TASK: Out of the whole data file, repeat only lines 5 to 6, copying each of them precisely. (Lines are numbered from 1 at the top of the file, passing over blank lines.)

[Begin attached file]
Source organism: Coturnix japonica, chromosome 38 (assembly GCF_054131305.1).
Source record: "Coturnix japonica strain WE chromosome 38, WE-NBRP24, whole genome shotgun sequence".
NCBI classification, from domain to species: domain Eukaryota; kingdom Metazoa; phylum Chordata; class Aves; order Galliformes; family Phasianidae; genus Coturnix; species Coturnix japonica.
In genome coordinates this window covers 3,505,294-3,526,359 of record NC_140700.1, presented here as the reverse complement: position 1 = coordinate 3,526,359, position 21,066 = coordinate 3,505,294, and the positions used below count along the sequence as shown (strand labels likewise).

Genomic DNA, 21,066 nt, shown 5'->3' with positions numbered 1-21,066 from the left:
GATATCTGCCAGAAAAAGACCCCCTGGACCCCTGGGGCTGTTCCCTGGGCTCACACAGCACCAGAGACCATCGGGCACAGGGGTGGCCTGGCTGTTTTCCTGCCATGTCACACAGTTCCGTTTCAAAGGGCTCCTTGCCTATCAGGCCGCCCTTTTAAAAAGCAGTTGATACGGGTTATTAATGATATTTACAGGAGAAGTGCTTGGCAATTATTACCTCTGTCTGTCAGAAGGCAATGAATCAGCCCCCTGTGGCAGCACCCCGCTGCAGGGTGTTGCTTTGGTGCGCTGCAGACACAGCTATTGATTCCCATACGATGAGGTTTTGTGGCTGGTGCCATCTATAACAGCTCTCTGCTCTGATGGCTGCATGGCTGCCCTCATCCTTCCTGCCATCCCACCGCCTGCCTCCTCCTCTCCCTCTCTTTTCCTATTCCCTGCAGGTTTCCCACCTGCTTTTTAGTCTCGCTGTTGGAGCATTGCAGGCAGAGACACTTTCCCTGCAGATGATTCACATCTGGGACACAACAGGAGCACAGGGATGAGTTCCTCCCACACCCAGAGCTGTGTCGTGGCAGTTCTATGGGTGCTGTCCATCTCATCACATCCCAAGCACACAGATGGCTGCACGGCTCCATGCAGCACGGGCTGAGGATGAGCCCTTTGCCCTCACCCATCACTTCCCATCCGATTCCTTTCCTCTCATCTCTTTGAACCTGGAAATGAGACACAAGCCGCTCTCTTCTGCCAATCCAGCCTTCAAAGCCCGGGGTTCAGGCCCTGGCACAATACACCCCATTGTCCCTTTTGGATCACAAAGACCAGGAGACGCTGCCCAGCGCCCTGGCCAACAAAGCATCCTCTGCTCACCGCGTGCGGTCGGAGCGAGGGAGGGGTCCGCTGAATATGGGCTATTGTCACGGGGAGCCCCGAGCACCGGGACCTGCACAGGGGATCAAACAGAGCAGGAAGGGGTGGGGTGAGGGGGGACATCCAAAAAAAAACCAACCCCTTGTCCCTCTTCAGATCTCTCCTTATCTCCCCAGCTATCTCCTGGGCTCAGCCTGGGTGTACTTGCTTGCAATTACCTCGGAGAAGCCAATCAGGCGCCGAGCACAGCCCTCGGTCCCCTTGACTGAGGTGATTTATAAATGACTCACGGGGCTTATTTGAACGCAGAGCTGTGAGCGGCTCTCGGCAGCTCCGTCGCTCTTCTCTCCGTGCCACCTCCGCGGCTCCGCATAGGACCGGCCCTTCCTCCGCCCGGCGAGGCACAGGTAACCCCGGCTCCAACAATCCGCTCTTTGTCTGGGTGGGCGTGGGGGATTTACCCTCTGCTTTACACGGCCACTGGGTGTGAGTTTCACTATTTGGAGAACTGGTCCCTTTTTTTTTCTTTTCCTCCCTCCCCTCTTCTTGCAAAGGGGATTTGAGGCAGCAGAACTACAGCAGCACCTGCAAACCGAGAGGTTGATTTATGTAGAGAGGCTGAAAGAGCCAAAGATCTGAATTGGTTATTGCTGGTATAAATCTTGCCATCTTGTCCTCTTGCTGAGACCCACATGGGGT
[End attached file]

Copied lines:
Genomic DNA, 21,066 nt, shown 5'->3' with positions numbered 1-21,066 from the left:
GATATCTGCCAGAAAAAGACCCCCTGGACCCCTGGGGCTGTTCCCTGGGCTCACACAGCACCAGAGACCATCGGGCACAGGGGTGGCCTGGCTGTTTTCCTGCCATGTCACACAGTTCCGTTTCAAAGGGCTCCTTGCCTATCAGGCCGCCCTTTTAAAAAGCAGTTGATACGGGTTATTAATGATATTTACAGGAGAAGTGCTTGGCAATTATTACCTCTGTCTGTCAGAAGGCAATGAATCAGCCCCCTGTGGCAGCACCCCGCTGCAGGGTGTTGCTTTGGTGCGCTGCAGACACAGCTATTGATTCCCATACGATGAGGTTTTGTGGCTGGTGCCATCTATAACAGCTCTCTGCTCTGATGGCTGCATGGCTGCCCTCATCCTTCCTGCCATCCCACCGCCTGCCTCCTCCTCTCCCTCTCTTTTCCTATTCCCTGCAGGTTTCCCACCTGCTTTTTAGTCTCGCTGTTGGAGCATTGCAGGCAGAGACACTTTCCCTGCAGATGATTCACATCTGGGACACAACAGGAGCACAGGGATGAGTTCCTCCCACACCCAGAGCTGTGTCGTGGCAGTTCTATGGGTGCTGTCCATCTCATCACATCCCAAGCACACAGATGGCTGCACGGCTCCATGCAGCACGGGCTGAGGATGAGCCCTTTGCCCTCACCCATCACTTCCCATCCGATTCCTTTCCTCTCATCTCTTTGAACCTGGAAATGAGACACAAGCCGCTCTCTTCTGCCAATCCAGCCTTCAAAGCCCGGGGTTCAGGCCCTGGCACAATACACCCCATTGTCCCTTTTGGATCACAAAGACCAGGAGACGCTGCCCAGCGCCCTGGCCAACAAAGCATCCTCTGCTCACCGCGTGCGGTCGGAGCGAGGGAGGGGTCCGCTGAATATGGGCTATTGTCACGGGGAGCCCCGAGCACCGGGACCTGCACAGGGGATCAAACAGAGCAGGAAGGGGTGGGGTGAGGGGGGACATCCAAAAAAAAACCAACCCCTTGTCCCTCTTCAGATCTCTCCTTATCTCCCCAGCTATCTCCTGGGCTCAGCCTGGGTGTACTTGCTTGCAATTACCTCGGAGAAGCCAATCAGGCGCCGAGCACAGCCCTCGGTCCCCTTGACTGAGGTGATTTATAAATGACTCACGGGGCTTATTTGAACGCAGAGCTGTGAGCGGCTCTCGGCAGCTCCGTCGCTCTTCTCTCCGTGCCACCTCCGCGGCTCCGCATAGGACCGGCCCTTCCTCCGCCCGGCGAGGCACAGGTAACCCCGGCTCCAACAATCCGCTCTTTGTCTGGGTGGGCGTGGGGGATTTACCCTCTGCTTTACACGGCCACTGGGTGTGAGTTTCACTATTTGGAGAACTGGTCCCTTTTTTTTTCTTTTCCTCCCTCCCCTCTTCTTGCAAAGGGGATTTGAGGCAGCAGAACTACAGCAGCACCTGCAAACCGAGAGGTTGATTTATGTAGAGAGGCTGAAAGAGCCAAAGATCTGAATTGGTTATTGCTGGTATAAATCTTGCCATCTTGTCCTCTTGCTGAGACCCACATGGGGT